Tuesday, March 8, 2016

Mo'o, the Shape Shifter-Hawaii's Most Mystical Creature


According to legend, the ancient Mo'o or dragons of Hawaii were shape shifters who appeared as beautiful women or 12 to 30 feet long dragons. Fierce guardians of freshwater sources, they dwelled in caves, pools or fish ponds. The Mo'o guards people as well as the land.


 Moloka'i, Kamalo Ridge

Eternally present in fishponds and pools throughout Hawaii, Mo'os were believed to bless the people with an abundant harvest if they were properly honored. But, if not treated with respect, they could turn from a protective deity to a shape shifting threat.


To the people of Hawaii the little gecko lizards were mirror images of the great magical Mo'o. The Mokoli'is (little geckos) played a crucial role in Hawaiian religion. Deeply respected, they were the link to an intricate communication system with the Akuas (gods). The little geckos became Aumakuas, who offered their wisdom through visions and dreams.
In Hawaii the Mo'o is one of the oldest, most powerful and omniscient of Aumakuas (guardian spirits) along with the shark, the owl, and the hawk.
Stories about the Mo'o are told in the Kumulipo (Hawaiian creation story):

Moholani (Divine Mo'o) was the youngest and most beautiful of four sisters. She also was the only one who had a husband and a son. Moholani wore the birthmark of the Mo'o on her right shoulder, which enabled her to shape shift into the Divine Mo'o. her sisters were very jealous and conspired with wicked sirens of the sea to lure the husband away to the bottom of the ocean. With the help of guardian spirits Moholani's sun rescues the husband and transforms the evil sisters into barren trees which will forever grow on the beach.

Living in Hawaii I am surrounded by geckos. The sound of their sweet chirps is always a good omen to me. It means, I am protected and good luck in all areas of life is manifesting. I always honor the Mo'oli'is (little geckos) and treat them with respect.
Some of these sweet little guys almost act like pets. They come around often and get closer and closer, looking at me as if to say: "Come on, let's play together!" I can see the wisdom in their eyes.

Listen to the chirps of the magical Mokoli'is of Hawaii! They offer protection and good luck.

Kimo, the Surfer Boy, was created in honor of the divine Mo'o.

 Kimo, the Surfer
Birth Date: Malaki 2, 2016 (03-02-16)

Kimo inspires us to surrender to the waves of life with focus and balance, allowing them to safely carry us to our highest goals.

Kimo's best friend and greatest teacher is the ocean. Kimo is a Menehune He’e Nalu (surfer) boy. He is named after the strong winds of the Pacific Ocean.
When the surf is up, Kimo can’t wait to get into the ocean. His heart dances with Hopupu (excitement) as he eagerly anticipates the challenges of the great waves.
Kimo loves the Pacific Ocean and the surf has been his greatest teacher, evoking deep respect and humbleness within him. He knows that every wave along with the wind presents a challenge of going with its flow. Kimo watches the waves, feels them inside, and connects to their Mana (spiritual energy).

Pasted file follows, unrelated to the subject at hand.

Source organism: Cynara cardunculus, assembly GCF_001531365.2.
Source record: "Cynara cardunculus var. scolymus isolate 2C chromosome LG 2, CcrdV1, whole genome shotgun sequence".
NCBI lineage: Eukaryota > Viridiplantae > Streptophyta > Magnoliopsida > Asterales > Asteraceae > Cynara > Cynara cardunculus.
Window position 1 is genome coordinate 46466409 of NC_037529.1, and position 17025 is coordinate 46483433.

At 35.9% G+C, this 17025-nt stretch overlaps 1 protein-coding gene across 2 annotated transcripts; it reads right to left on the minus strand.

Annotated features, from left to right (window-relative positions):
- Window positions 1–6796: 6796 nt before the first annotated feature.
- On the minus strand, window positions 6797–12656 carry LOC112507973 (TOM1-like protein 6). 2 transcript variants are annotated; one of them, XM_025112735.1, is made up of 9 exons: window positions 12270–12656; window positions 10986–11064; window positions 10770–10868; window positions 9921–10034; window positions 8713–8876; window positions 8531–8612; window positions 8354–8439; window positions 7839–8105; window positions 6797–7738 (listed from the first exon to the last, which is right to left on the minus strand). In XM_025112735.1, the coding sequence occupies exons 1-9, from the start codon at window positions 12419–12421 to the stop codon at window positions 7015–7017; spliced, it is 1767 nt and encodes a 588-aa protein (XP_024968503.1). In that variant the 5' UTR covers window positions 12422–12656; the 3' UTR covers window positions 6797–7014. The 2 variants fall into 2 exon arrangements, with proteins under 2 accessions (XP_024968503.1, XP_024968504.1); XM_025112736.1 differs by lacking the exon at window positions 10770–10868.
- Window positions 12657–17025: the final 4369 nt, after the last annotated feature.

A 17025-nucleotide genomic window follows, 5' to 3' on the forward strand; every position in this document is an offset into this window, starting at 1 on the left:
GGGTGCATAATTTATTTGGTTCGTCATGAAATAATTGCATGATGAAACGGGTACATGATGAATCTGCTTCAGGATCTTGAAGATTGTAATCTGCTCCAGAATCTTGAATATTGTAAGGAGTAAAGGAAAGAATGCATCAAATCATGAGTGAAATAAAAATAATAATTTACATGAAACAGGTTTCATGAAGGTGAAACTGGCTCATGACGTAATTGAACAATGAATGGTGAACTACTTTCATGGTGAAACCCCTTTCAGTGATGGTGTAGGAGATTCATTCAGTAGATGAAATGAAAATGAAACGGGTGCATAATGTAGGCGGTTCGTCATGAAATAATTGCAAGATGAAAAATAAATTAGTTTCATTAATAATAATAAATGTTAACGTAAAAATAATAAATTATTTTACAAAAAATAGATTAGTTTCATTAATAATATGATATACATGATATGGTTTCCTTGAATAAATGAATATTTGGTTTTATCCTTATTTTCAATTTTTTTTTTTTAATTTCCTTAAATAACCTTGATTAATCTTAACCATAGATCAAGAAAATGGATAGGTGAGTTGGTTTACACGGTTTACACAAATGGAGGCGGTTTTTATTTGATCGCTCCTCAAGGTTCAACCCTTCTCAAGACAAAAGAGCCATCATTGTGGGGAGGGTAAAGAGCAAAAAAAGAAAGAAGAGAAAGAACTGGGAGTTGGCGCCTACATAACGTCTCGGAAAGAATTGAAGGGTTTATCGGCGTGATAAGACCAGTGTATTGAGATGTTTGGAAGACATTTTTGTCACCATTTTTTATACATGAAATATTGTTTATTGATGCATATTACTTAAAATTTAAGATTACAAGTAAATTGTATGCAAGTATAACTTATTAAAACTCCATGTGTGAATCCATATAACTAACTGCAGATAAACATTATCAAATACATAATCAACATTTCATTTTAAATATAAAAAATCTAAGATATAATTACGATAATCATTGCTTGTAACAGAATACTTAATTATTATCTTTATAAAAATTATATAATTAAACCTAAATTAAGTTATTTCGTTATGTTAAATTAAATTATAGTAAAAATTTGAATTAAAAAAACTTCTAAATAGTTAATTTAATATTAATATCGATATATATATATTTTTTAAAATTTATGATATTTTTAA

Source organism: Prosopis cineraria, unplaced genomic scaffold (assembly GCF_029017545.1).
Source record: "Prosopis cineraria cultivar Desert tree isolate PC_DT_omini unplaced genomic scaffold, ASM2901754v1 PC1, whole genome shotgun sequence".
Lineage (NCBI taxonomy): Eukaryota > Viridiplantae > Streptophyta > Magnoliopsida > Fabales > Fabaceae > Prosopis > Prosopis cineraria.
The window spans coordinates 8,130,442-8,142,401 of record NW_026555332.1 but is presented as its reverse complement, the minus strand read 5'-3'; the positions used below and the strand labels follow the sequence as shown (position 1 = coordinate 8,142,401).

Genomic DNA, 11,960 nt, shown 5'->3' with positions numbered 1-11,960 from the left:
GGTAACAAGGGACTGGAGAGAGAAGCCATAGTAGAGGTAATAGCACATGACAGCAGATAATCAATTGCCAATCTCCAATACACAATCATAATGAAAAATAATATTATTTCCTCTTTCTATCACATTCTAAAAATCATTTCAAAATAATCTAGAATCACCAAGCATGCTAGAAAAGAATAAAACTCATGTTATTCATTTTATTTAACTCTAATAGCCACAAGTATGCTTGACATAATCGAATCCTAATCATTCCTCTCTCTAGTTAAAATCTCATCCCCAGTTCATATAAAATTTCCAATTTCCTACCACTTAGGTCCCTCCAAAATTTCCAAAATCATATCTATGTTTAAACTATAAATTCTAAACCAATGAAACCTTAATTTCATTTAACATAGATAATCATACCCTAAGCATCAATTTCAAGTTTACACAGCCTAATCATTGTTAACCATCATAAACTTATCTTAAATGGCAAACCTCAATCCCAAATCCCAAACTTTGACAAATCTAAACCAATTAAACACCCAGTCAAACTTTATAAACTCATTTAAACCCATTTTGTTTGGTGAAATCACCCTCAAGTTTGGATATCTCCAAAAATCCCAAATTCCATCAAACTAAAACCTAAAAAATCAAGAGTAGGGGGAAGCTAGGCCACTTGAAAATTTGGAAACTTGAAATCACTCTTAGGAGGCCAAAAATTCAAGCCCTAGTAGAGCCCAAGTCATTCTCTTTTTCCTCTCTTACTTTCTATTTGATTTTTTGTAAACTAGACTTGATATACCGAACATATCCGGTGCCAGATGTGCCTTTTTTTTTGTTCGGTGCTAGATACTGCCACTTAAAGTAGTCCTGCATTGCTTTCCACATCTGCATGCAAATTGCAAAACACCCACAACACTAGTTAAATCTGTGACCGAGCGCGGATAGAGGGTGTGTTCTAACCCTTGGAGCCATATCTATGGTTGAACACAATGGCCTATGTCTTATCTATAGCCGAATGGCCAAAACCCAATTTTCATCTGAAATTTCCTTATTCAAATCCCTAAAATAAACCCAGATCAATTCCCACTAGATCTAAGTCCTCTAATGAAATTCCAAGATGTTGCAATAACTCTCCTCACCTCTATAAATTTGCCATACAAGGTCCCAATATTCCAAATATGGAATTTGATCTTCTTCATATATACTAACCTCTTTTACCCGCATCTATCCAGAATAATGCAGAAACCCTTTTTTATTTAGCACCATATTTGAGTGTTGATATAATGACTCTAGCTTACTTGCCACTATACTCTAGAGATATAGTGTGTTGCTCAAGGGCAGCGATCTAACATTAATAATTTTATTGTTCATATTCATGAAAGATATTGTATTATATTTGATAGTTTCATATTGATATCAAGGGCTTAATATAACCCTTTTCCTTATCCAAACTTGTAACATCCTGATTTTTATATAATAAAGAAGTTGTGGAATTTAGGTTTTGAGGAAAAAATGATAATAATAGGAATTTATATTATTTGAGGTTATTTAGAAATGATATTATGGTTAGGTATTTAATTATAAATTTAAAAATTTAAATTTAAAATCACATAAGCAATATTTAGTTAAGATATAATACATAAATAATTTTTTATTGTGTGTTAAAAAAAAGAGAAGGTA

Like the wind, he flies along the sea on his Olo (surfboard), riding the waves with focus and balance, Kimo finds the perfect attitude between tension and flexibility and rides the great wave home. It is the very best feeling in the world. 

Surfing is magical; it has become his way of life!

Kimo and his twin sister Lilo, Goddess of the Surf, often come to the beach together. Holding hands, they run into the water surrendering to the great power of the waves.

Kimo's Aumakua (guardian spirit) is Moholani, the divine Mo'o (gecko). It is a great honor in Hawaii to have the ancient Moholani as your Aumakua. Moholani evokes good luck, strength, and protection. Kimo always feels safe when he surfs because he knows that his Aumakua is watching over him. In honor of his Aumakua, Kimo wears a necklace with a gold gecko pendant around his neck. Like all the other, cool Menehune surfer boys Iniki also has a small, gold earring in his right ear.

Kimo and his Kuku(grandfather) made the Olo (surfboard) together. First they chose the right Hawaiian Wiliwili tree for the board. Before cutting the tree, they faced towards the sea and said a prayer of thanks for the wood they would use. They honored the spirit of the tree by burying a fish beneath it. Last Kimo and Kuku carved a design of the divine Mo'o on the Olo.The wooden Olo is Kimo’s most treasured possession. He always carries it with him, even when he goes to sleep. 
Kimo’s Tutu (grandmother) sewed his green Lava lava (wraparound) and orange belt. She crocheted orange shoes and gave Kimo a matching head band to keep his hair out of his eyes while he surfs. Last Tutu draped the Mo'o pendant around his neck and put a gold earring in his right ear.
All these things were Tutu’s and Kuku's sacred gifts of Aloha (Love) to their beloved Mo'opuna Kane (grandson).

Kimo is about 4” tall fitting in the palm of your hand. His body is made out of stretch cotton and wired for flexibility. The eyes and mouth are intricately embroidered onto his face. Kimo has tiny little hands and feet, ears, buttocks, and a belly button.
All accessories were individually handcrafted.

Kimo is a one of a kind collectible display doll handcrafted by Hawaiian Dolls.
He comes with his story and a certificate of authenticity.

Kimo reflects the spiritual powers of the Hawaiian Waters and the divine Mo'o.

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